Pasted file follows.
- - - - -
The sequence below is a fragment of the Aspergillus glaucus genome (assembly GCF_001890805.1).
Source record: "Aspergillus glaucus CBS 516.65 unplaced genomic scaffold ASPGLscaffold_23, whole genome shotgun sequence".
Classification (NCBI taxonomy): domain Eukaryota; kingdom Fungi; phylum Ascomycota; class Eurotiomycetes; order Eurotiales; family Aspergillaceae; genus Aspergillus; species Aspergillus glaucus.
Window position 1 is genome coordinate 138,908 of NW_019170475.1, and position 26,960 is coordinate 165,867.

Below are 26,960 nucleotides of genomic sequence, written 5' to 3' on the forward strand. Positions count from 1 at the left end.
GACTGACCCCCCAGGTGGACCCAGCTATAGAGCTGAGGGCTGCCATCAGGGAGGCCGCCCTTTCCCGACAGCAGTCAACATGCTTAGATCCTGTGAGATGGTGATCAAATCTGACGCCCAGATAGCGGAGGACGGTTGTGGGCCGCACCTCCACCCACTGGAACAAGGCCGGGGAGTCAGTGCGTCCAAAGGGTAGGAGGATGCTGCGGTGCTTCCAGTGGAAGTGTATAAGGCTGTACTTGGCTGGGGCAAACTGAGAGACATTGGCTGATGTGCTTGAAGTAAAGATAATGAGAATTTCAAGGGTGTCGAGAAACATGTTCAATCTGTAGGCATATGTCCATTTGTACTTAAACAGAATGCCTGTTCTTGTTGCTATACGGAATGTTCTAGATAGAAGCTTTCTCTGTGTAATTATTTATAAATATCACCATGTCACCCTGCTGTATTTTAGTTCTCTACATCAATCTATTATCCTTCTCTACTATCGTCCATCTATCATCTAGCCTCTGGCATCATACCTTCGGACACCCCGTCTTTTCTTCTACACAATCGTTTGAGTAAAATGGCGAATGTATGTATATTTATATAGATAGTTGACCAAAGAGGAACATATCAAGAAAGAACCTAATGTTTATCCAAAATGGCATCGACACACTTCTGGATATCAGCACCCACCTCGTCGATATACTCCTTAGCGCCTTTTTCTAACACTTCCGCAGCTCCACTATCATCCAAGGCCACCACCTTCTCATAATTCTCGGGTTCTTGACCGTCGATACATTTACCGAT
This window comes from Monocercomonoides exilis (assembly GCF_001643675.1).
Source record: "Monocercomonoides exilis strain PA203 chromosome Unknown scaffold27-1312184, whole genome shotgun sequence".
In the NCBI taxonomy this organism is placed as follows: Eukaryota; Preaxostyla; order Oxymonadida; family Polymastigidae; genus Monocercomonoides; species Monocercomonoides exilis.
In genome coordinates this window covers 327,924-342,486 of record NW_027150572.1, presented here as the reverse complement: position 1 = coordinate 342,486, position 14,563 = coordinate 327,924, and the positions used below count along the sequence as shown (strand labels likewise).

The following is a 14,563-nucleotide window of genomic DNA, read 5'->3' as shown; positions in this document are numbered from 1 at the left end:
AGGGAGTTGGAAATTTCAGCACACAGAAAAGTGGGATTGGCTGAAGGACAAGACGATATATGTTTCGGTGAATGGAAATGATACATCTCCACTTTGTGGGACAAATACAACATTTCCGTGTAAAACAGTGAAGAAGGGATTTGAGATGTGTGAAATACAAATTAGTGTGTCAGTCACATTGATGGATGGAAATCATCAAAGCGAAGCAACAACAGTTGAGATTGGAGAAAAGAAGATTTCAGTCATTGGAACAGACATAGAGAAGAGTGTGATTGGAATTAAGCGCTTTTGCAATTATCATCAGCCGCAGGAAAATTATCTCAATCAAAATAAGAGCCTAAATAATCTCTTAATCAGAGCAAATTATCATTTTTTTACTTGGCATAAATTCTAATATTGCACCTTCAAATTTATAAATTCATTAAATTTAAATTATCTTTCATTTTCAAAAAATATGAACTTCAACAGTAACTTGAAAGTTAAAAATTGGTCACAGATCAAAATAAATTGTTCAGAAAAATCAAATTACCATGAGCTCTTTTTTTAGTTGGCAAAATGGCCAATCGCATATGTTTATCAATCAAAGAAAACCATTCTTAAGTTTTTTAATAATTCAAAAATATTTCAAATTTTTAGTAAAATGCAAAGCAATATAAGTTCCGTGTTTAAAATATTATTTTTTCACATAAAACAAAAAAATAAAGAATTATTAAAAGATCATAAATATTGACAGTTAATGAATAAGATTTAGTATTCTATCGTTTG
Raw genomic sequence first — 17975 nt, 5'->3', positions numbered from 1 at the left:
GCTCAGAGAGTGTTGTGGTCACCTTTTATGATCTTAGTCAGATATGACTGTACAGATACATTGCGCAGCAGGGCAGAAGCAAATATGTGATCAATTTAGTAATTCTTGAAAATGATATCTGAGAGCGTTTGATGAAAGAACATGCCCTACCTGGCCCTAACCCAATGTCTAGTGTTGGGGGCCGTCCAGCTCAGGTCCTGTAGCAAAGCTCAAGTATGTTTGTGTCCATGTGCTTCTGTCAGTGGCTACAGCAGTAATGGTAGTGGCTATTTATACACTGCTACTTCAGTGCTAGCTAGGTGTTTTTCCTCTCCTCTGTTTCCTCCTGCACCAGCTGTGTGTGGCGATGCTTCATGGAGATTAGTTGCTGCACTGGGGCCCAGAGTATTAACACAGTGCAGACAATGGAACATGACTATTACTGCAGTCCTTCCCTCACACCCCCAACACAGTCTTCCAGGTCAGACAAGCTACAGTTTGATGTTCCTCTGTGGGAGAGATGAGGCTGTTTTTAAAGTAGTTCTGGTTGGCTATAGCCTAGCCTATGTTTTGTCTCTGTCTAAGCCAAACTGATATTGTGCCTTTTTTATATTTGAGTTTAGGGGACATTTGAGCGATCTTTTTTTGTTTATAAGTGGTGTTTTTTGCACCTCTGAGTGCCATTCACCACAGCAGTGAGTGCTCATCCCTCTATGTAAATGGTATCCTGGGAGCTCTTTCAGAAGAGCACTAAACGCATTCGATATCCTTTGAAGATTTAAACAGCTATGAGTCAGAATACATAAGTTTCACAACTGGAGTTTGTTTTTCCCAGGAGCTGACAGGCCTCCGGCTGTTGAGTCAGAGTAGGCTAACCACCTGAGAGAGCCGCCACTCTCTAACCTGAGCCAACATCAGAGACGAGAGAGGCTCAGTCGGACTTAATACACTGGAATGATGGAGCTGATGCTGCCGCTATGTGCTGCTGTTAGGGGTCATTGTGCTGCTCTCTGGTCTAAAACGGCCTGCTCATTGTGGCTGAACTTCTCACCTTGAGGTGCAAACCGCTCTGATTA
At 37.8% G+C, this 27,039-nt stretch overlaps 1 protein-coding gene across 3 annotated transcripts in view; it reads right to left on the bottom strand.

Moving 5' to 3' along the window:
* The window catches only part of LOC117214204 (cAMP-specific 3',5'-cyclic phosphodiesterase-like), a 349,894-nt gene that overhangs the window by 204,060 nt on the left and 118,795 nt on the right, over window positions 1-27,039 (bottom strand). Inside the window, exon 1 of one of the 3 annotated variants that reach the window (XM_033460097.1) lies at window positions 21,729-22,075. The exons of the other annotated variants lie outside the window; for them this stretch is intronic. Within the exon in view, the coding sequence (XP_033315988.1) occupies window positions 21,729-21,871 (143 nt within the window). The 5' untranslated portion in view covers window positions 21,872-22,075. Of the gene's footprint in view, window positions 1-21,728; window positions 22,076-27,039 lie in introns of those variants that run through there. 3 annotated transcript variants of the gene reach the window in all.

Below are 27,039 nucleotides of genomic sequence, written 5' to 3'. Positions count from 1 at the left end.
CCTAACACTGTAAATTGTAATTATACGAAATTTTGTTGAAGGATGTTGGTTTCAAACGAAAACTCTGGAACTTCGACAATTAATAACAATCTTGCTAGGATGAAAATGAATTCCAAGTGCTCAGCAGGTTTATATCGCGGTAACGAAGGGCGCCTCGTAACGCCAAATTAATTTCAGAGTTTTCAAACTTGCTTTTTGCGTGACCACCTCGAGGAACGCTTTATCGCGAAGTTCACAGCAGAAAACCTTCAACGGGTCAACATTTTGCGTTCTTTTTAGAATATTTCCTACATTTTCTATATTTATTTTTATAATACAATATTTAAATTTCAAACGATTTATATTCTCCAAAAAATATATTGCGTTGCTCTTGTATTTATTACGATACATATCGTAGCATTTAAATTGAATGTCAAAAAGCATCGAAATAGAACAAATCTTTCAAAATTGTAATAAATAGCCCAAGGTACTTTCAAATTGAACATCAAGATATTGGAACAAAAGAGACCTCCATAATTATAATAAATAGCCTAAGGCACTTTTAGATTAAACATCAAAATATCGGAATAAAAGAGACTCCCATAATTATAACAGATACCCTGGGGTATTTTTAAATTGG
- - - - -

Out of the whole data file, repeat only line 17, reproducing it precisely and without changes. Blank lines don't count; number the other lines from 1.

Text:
* The window catches only part of LOC117214204 (cAMP-specific 3',5'-cyclic phosphodiesterase-like), a 349,894-nt gene that overhangs the window by 204,060 nt on the left and 118,795 nt on the right, over window positions 1-27,039 (bottom strand). Inside the window, exon 1 of one of the 3 annotated variants that reach the window (XM_033460097.1) lies at window positions 21,729-22,075. The exons of the other annotated variants lie outside the window; for them this stretch is intronic. Within the exon in view, the coding sequence (XP_033315988.1) occupies window positions 21,729-21,871 (143 nt within the window). The 5' untranslated portion in view covers window positions 21,872-22,075. Of the gene's footprint in view, window positions 1-21,728; window positions 22,076-27,039 lie in introns of those variants that run through there. 3 annotated transcript variants of the gene reach the window in all.